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Spanier v. Freeh

Superior Court of Pennsylvania

June 30, 2014


Argued May 21, 2014.

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Appeal from the Order of the Court of Common Pleas, Centre County, Civil Division, No(s): 2013-2707. Before GRINE, J.

Elizabeth K. Ainslie, Philadelphia, for appellee.



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Appellants, Louis Freeh and Freeh Sporkin & Sullivan, LLP (collectively " Freeh Sporkin" ), appeal from the trial court's order to stay the filing of the complaint filed by Appellee, Graham B. Spanier, until the completion of Spanier's criminal proceedings. Freeh Sporkin contends that the trial court erred in ordering the stay as it stripped them of their right to remove the case to federal court. Furthermore, Freeh Sporkin argues that we have jurisdiction to hear this appeal because the trial court's stay order " is a collateral order appealable under Pennsylvania Rule of Appellate Procedure 313." Appellants' Brief, at 1.

We disagree with Freeh Sporkin and find that the trial court's order does not qualify as a collateral order and therefore, this Court lacks jurisdiction to review the trial court's order to stay the filing of the complaint. As such, we dismiss this case for lack of jurisdiction.

On July 12, 2012, Freeh Sporkin released a report (" the Report" ) detailing the actions of the Pennsylvania State University concerning the child abuse perpetrated by Gerald A. Sandusky. The Report stated that Dr. Spanier concealed critical facts about the Sandusky scandal from the authorities. Following publication of the Report, Spanier was criminally charged for endangering the welfare of children, perjury, obstruction of justice, criminal conspiracy, and failure to report sexual assault. Presently, Spanier's criminal proceedings have not been scheduled for trial, but the trial is anticipated to take place within a year's time.

On July 11, 2013, Dr. Spanier filed a praecipe for a writ of summons to initiate a defamation action against Freeh Sporkin, and Pepper Hamilton, LLP. A writ was issued on the same day and later reissued by request of Plaintiff on August 2, 2013. An amended writ was subsequently issued, dropping Pepper Hamilton, LLP from the instant action.

Freeh Sporkin filed a praecipe to file complaint pursuant to Pa.R.Civ.P. 1037(a) and a Rule was issued by the prothonotary on the same day. Spanier then filed a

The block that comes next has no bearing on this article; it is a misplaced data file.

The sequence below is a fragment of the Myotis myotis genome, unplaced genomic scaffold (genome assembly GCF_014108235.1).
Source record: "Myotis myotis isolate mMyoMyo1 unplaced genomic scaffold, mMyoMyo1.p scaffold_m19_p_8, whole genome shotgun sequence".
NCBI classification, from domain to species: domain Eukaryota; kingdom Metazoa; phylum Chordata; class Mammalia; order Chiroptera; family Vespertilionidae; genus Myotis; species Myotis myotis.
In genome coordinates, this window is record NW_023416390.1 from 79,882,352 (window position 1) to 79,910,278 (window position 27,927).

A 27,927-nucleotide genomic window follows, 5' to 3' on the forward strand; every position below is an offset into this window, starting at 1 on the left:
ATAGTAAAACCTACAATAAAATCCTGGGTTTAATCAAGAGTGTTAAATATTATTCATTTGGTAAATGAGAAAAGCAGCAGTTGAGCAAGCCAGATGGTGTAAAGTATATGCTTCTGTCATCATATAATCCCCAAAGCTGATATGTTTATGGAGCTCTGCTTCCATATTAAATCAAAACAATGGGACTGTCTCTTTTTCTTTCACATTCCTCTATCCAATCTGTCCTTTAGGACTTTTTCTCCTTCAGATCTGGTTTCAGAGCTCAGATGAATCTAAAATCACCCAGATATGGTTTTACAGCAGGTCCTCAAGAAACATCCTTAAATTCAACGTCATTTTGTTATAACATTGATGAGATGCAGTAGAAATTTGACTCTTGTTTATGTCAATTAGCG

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motion to stay the civil proceedings, requesting a stay be granted in the above-mentioned action until the criminal charges against him were resolved. The trial court granted the stay on February 25, 2014, holding that the Spanier satisfied the six-factor balancing test set forth in In re Adelphia Communications Sec. Litig., 2003 WL 22358819 (E.D. Pa. 2003), and Anderson v. Scott, 2011 WL 10795429 (C.P. Lawrence 2011).

After the February 25 order, Freeh Sporkin filed an emergency motion for reconsideration, which the trial court denied. This timely appeal followed.

Before turning to the merits of the matter before us, we must determine if we have appellate jurisdiction in this matter. An order issuing a stay within an action or proceeding is usually considered interlocutory and not appealable absent a statute, which renders the stay immediately appealable. See Washington v. FedEx Ground Package System, Inc., 2010 PA Super. 98, 995 A.2d 1271, 1275 (Pa. Super. 2010). Among other exceptions, the appeal of a grant of a motion to stay civil proceedings is appealable and within our jurisdiction if it satisfies the collateral order doctrine pursuant to Pa.R.A.P. 313. See Melvin v. Doe, 575 Pa. 264, 836 A.2d 42, 46 (Pa. 2003); Ben v. Schwartz, 556 Pa. 475, 729 A.2d 547, 550 (Pa. 1999).

Rule 313 states:

(a) General rule. An appeal may be taken as of right from a collateral order of an administrative agency or lower court.
(b) Definition. A collateral order is an order separable from and collateral to the main cause of action where the right involved is too important to be denied review and the question presented is such that if review is postponed until final judgment in the case, the claim will be irreparably lost.

Pa.R.A.P. 313. Our case law has made it clear that all three prongs of the rule must be satisfied in order to qualify as a collateral order for our review. See Melvin, 836 A.2d at 46. The collateral order doctrine is " a specialized, practical application of the general rule that only final orders are appealable as of right." Id. (quoting Geniviva v. Frisk, 555 Pa. 589, 725 A.2d 1209, 1214 (Pa. 1999)). As such, this Court must stringently apply the requirements of the collateral order doctrine. See id.; see also Rae v. Pennsylvania Funeral Directors Ass'n, 602 Pa. 65, 977 A.2d 1121, 1126 (Pa. 2009). Absent the satisfaction of all three prongs of the collateral order test, this Court has no jurisdiction to consider an appeal of an otherwise non-final order. See Commonwealth v. Kennedy, 583 Pa. 208, 876 A.2d 939, 943 (Pa. 2005).

We begin with the first prong of the collateral order doctrine. Our Supreme Court has noted that

a claim is sufficiently separate from the underlying issues for purposes of collateral order review if it is conceptually distinct from the merits of the plaintiff[']s claim, that is, where even if practically intertwined with the merits, it nonetheless raises a question that is significantly different from the questions underlying plaintiff's claim on the merits.